There are several ways to measure the quality of the water in a water body. Traditionally this has been undertaken through a combination of a visual inspection and chemical testing by analysing the water for dissolved oxygen levels and a range of chemical pollutants. Recent methods for measuring water quality is to use Biological monitoring techniques by looking at the invertebrate populations present within the water course.
A wide variety of invertebrates live in rivers and streams including worms, snails, leeches, fly larvae, crayfish and shrimp. These invertebrates differ in their tolerance to different pollutants, so by identifying which species are present we can determine how clean the water is. Their common characteristics of limited mobility, relatively long life cycle, presence throughout the year and specific tolerances to changes in environmental conditions make them powerful biological indicators for monitoring water quality, therefore a good measure of the health of a water body is the amount of invertebrates’ present living in it.
The term Riverfly is one that encompasses three groups of insects; Mayflies, Caddisflies and Stoneflies. Riverflies, along with other freshwater invertebrates, live their lives as larvae on the bed of our rivers, streams and lakes, emerging as adult flies during spring and summer. They are at the heart of the freshwater ecosystem and are a vital link in the aquatic food chain as a source of food for fish and birds.
There are a total of 278 species of mayflies, caddisflies and stoneflies, of which eight species have Biodiversity Action Plan status and therefore are recognised as of priority for conservation by the government. However, the main species of invertebrates that are likely to be encountered in the Chilterns Catchment are shown in the linked Identification Sheets:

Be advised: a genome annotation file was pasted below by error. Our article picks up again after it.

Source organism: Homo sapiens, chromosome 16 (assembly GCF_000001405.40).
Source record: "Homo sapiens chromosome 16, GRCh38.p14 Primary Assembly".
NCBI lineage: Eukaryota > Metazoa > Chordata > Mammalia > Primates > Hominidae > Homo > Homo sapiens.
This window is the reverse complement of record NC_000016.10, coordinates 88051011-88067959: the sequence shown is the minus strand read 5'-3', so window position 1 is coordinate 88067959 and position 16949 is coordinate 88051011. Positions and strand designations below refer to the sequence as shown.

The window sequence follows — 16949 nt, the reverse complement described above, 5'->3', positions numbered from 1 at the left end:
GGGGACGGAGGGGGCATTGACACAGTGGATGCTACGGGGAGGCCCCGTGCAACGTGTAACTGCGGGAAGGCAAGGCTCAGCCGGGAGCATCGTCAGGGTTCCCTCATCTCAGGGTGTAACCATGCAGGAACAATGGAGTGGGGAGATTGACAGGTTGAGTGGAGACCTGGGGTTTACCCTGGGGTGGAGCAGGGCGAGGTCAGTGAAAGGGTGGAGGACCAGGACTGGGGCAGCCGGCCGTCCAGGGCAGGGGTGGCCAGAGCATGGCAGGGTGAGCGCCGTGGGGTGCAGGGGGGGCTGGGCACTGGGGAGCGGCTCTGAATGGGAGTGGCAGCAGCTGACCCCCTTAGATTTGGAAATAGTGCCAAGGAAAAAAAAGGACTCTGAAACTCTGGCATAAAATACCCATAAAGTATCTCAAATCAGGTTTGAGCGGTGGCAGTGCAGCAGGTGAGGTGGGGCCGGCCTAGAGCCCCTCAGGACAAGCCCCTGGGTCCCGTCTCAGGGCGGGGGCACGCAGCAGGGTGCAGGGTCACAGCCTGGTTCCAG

ARMI was established in the UK in 2007 and is coordinated by the Riverfly Partnership. The ARMI network has developed significant coverage all across the UK river systems and, coupled with frequent surveys, protects the water quality of our rivers as well as understanding riverfly populations and conserving riverfly habitats. In April 2017 the Freshwater Biological Association took over as the Riverfly Partnership host. For more information on ARMI and how angling, and other interested) groups, are playing an instrumental role in protecting the health of local rivers by monitoring their riverfly populations. The ARMI monitoring technique involves pairs of volunteers taking 3-minute kick samples from the river bed each month, and recording the presence and abundance of eight pollution-sensitive invertebrate groups.
|ARMI monitoring sites in the South Chilterns Catchment Partnership|
|6 locations on the Ewelme Brook||4 locations on the River Wye|